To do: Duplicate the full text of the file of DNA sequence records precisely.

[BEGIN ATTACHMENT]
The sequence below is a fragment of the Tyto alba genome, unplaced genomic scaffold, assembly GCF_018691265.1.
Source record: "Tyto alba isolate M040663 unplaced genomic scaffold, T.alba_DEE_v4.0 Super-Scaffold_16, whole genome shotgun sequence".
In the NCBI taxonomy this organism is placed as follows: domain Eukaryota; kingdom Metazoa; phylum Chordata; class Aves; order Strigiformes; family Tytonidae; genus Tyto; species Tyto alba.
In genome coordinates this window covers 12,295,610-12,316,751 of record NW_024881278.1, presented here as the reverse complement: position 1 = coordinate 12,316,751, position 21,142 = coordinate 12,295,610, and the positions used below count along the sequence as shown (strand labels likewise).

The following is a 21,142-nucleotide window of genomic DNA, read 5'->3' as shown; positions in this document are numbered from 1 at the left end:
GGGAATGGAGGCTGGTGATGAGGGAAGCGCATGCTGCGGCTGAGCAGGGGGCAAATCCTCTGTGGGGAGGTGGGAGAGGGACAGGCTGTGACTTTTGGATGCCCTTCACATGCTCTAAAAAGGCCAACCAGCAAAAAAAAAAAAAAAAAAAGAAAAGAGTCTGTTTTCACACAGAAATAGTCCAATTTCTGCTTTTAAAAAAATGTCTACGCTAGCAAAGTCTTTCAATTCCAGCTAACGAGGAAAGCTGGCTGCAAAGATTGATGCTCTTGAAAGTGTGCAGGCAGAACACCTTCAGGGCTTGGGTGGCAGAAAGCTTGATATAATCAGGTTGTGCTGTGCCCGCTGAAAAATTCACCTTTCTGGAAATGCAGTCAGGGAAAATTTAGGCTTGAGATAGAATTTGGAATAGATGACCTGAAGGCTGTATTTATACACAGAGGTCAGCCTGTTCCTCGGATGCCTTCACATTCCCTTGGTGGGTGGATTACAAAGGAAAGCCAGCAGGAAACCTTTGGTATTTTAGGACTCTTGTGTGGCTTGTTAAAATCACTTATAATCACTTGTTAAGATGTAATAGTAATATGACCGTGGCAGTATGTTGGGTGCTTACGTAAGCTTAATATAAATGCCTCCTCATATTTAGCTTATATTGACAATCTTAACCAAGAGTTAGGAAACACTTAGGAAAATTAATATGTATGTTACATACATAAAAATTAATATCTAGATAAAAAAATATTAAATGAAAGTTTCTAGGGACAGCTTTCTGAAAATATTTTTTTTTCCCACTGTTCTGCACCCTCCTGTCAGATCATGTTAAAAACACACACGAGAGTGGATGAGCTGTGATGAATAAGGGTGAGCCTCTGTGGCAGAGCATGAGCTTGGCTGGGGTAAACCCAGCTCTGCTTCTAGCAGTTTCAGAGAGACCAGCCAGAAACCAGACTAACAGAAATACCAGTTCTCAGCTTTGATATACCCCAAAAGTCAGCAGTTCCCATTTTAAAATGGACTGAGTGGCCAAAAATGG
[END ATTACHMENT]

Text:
The sequence below is a fragment of the Tyto alba genome, unplaced genomic scaffold, assembly GCF_018691265.1.
Source record: "Tyto alba isolate M040663 unplaced genomic scaffold, T.alba_DEE_v4.0 Super-Scaffold_16, whole genome shotgun sequence".
In the NCBI taxonomy this organism is placed as follows: domain Eukaryota; kingdom Metazoa; phylum Chordata; class Aves; order Strigiformes; family Tytonidae; genus Tyto; species Tyto alba.
In genome coordinates this window covers 12,295,610-12,316,751 of record NW_024881278.1, presented here as the reverse complement: position 1 = coordinate 12,316,751, position 21,142 = coordinate 12,295,610, and the positions used below count along the sequence as shown (strand labels likewise).

The following is a 21,142-nucleotide window of genomic DNA, read 5'->3' as shown; positions in this document are numbered from 1 at the left end:
GGGAATGGAGGCTGGTGATGAGGGAAGCGCATGCTGCGGCTGAGCAGGGGGCAAATCCTCTGTGGGGAGGTGGGAGAGGGACAGGCTGTGACTTTTGGATGCCCTTCACATGCTCTAAAAAGGCCAACCAGCAAAAAAAAAAAAAAAAAAAGAAAAGAGTCTGTTTTCACACAGAAATAGTCCAATTTCTGCTTTTAAAAAAATGTCTACGCTAGCAAAGTCTTTCAATTCCAGCTAACGAGGAAAGCTGGCTGCAAAGATTGATGCTCTTGAAAGTGTGCAGGCAGAACACCTTCAGGGCTTGGGTGGCAGAAAGCTTGATATAATCAGGTTGTGCTGTGCCCGCTGAAAAATTCACCTTTCTGGAAATGCAGTCAGGGAAAATTTAGGCTTGAGATAGAATTTGGAATAGATGACCTGAAGGCTGTATTTATACACAGAGGTCAGCCTGTTCCTCGGATGCCTTCACATTCCCTTGGTGGGTGGATTACAAAGGAAAGCCAGCAGGAAACCTTTGGTATTTTAGGACTCTTGTGTGGCTTGTTAAAATCACTTATAATCACTTGTTAAGATGTAATAGTAATATGACCGTGGCAGTATGTTGGGTGCTTACGTAAGCTTAATATAAATGCCTCCTCATATTTAGCTTATATTGACAATCTTAACCAAGAGTTAGGAAACACTTAGGAAAATTAATATGTATGTTACATACATAAAAATTAATATCTAGATAAAAAAATATTAAATGAAAGTTTCTAGGGACAGCTTTCTGAAAATATTTTTTTTTCCCACTGTTCTGCACCCTCCTGTCAGATCATGTTAAAAACACACACGAGAGTGGATGAGCTGTGATGAATAAGGGTGAGCCTCTGTGGCAGAGCATGAGCTTGGCTGGGGTAAACCCAGCTCTGCTTCTAGCAGTTTCAGAGAGACCAGCCAGAAACCAGACTAACAGAAATACCAGTTCTCAGCTTTGATATACCCCAAAAGTCAGCAGTTCCCATTTTAAAATGGACTGAGTGGCCAAAAATGG